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|Persuading Anne – was Lady Russell right? (long)
Written by Rachel G
(10/9/2008 7:00 a.m.)
Pondering Lady Russell's persuasion of Anne to give up her engagement to Captain Wentworth (FW), I'm reluctantly coming to the conclusion that there is good sense in her point of view, particularly regarding the financial imprudence of the match.
“...a young man, who had nothing but himself to recommend him, and no hopes of attaining affluence but in the chances of a most uncertain profession, and no connexions to secure even his farther rise in that profession. ...without alliance or fortune ..”
FW has no home to offer Anne and has no fortune to provide him with a private income to supplement his Naval pay and prizes. A Commander's annual pay when at sea was less than £250 a year; if he did not have a ship to command he would receive half pay. This level of income would only enable them to employ one maid of all work, or at most two. (Ref: S&S Ch. 28, and “The Complete Servant”, Samuel & Sarah Adams 1825.) This was a far cry from the comforts to which Anne was accustomed. In order to improve matters, FW needed command of a ship, both to earn prize money and to further distinguish himself by gallantry, which would help him gain the next promotion to Post-Captain, after which promotion was by strict seniority. (Note that both Commanders and Post-Captains were addressed as “Captain”.) Not all ships at sea would offer such opportunities - there would be little chance to engage the enemy on a posting away from the good prize areas, or on a sloop carrying dispatches.
FW has recently been promoted to the rank of Commander, which entitled him to command a sloop of 20-28 guns, but there was no guarantee that he would actually be given a ship to command. The only means that the Navy had of rewarding gallantry in action (other than a share of prize money) was by promotion, which resulted in there being many more Commanders and Post-Captains (who commanded bigger ships) than there were ships in service. Some of those on half-pay were unfit for active service, but unemployment was a particular problem at the beginning of the 19th century, and highest among those who had been recently promoted. Even in wartime it was not uncommon for Commanders and Post-Captains to wait years for a posting.
Although the Navy had a stated preference for giving postings and promotions based on merit, there was also a long tradition of patronage. There was so much pressure from powerful political and aristocratic interests for promotions of their favoured individuals that it is doubtful whether the influence of Admiral Croft would have counted for much.
My source for these statements is long but interesting paper, “Commissioned Officers' Careers in the Royal Navy 1690-1815”. The last page of the paper, on Promotion during the Napoleonic War, is available here: (sorry – don't know how to put neat little links in the text)
I have put a link below to a message from the archives about Naval pay and prize money. The third message in that thread (“Seniority”) is also of interest on the subject of promotion.
I think Lady Russell was right to be concerned. What FW needed above all was luck, but that couldn't be counted on no matter how confident he was.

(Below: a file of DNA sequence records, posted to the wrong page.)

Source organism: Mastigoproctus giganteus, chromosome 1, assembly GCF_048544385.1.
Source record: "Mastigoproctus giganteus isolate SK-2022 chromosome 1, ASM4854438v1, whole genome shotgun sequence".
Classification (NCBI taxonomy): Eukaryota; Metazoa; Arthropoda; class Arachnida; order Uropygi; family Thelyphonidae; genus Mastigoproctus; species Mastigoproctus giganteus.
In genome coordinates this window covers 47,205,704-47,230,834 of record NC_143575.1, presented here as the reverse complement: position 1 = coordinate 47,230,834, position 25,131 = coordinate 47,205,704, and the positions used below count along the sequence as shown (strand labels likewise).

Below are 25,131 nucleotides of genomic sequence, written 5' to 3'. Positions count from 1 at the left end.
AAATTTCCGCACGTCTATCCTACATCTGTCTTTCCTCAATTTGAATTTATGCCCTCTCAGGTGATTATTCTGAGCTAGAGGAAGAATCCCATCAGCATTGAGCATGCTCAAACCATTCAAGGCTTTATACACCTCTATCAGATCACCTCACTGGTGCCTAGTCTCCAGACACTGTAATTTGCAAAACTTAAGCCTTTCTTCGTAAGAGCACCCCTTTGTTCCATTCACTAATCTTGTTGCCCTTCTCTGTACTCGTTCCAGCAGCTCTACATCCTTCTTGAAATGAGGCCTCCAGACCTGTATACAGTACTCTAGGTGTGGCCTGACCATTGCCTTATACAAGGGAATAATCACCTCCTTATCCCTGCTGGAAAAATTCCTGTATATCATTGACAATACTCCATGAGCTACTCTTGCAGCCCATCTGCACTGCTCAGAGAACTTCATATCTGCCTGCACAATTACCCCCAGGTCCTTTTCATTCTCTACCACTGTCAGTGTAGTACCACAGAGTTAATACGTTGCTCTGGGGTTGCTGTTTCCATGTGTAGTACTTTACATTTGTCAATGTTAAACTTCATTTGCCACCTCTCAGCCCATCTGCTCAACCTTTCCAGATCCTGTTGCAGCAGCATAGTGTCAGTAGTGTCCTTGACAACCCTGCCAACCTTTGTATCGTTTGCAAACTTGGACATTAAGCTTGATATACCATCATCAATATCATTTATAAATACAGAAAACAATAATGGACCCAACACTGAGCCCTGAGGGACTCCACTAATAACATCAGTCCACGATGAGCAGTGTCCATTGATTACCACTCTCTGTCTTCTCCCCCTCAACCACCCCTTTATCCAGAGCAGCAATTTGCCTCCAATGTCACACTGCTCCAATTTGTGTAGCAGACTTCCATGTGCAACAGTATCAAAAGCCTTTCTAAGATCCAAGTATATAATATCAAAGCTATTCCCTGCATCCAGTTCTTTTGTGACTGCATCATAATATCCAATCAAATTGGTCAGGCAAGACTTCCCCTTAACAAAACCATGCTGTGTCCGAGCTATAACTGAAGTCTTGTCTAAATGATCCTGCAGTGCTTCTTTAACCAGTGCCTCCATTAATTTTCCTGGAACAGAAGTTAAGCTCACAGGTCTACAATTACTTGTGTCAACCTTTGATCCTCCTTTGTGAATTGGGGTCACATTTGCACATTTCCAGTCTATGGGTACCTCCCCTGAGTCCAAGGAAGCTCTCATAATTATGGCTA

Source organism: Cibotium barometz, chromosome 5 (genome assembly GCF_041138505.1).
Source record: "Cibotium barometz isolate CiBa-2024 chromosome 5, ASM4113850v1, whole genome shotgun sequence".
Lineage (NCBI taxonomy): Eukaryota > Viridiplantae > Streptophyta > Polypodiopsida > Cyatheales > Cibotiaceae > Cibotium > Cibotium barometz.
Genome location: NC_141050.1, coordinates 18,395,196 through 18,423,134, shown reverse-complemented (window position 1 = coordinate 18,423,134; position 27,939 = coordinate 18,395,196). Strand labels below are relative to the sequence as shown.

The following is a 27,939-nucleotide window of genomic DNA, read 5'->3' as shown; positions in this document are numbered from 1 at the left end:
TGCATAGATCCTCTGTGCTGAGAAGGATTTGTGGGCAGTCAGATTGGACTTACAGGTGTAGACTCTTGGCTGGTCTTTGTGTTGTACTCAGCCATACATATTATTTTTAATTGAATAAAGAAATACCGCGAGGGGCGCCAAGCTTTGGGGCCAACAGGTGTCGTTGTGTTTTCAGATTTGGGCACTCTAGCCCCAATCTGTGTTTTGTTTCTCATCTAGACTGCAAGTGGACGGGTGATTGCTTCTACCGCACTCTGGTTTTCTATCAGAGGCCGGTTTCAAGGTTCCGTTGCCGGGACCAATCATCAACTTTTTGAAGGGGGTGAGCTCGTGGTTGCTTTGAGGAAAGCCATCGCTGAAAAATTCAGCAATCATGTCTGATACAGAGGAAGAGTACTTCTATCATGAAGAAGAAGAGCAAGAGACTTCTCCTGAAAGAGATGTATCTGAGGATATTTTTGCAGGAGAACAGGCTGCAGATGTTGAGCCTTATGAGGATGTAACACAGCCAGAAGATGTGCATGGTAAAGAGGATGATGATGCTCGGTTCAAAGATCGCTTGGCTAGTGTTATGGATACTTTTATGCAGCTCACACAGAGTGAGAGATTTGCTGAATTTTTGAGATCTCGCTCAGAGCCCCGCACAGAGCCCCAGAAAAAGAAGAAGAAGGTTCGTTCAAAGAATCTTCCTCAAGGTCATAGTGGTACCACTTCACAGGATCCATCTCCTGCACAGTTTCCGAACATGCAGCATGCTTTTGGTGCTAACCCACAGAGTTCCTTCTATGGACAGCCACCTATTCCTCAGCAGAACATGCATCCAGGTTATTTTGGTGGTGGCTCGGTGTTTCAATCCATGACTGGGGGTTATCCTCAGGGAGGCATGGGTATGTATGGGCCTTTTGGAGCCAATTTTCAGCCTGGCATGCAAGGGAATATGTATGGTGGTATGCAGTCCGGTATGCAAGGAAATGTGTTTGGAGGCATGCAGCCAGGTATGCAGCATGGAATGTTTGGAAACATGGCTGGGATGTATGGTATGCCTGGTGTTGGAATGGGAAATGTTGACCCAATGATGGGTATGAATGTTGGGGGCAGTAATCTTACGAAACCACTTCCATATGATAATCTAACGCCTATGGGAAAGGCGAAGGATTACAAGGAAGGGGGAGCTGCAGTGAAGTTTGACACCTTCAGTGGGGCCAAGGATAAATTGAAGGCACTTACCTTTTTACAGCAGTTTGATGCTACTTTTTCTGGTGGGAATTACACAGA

Of course, Lady Russell's personal prejudices coloured her judgement. Her excessive regard for ancestry, rank and consequence certainly played a part: (” Anne Elliot, with all her claims of birth, beauty, and mind, to throw herself away ...”)
She also had ”a horror of anything approaching to imprudence”. Instead of saving some of his prize money FW had spent the lot, and I really cannot quarrel with her point of view, especially as she must already have seen her friend's struggles against Sir Walter's spendthrift ways. Thanks to all for a thought-provoking thread on this topic.
Lady Russell also dislikes FW's “dangerous” character. He was “full of life and ardour”, and had a “ sanguine temper, and fearlessness of mind”: “He was brilliant, he was headstrong”.
We, and Anne, may think that love conquers all, but poverty isn't pretty, particularly if there are children to provide for. We have to remember that there were no welfare benefits available to keep people out of poverty, and that if FW was unable for some reason to provide financially for Anne and any children they might have, it would have been very difficult (almost impossible?) for her to earn a living. If Anne had been widowed, perhaps with young children, there would have been little difference between her situation and that of Mrs Clay, except that she could not have relied on the help of a shrewd and supportive parent.
Lady Russell wished to protect Anne from ”..a state of most wearing, anxious, youth-killing dependance “ Instead Anne had to endure heartache made worse by isolation, and youth killing (“she had lost her bloom”) dependence on her selfish , unloving father. No wonder Anne bitterly regretted her decision. I think a sensible approach would have been to defer marriage until FW had earned enough to support a family, but I cannot blame Lady Russell for being very worried about the financial imprudence of the match.
Was lady Russell right to persuade Anne as she did? What do others think?
Note: I'm aware that aspects of this question have already been discussed in earlier threads. I am starting a new thread because this post addresses a rather different issue, and I could not see a suitable place to attach it to a previous thread without seeming to hijack the conversation. I am happy for this message to be moved if that would be more appropriate.
|Navy pay & prize money.|
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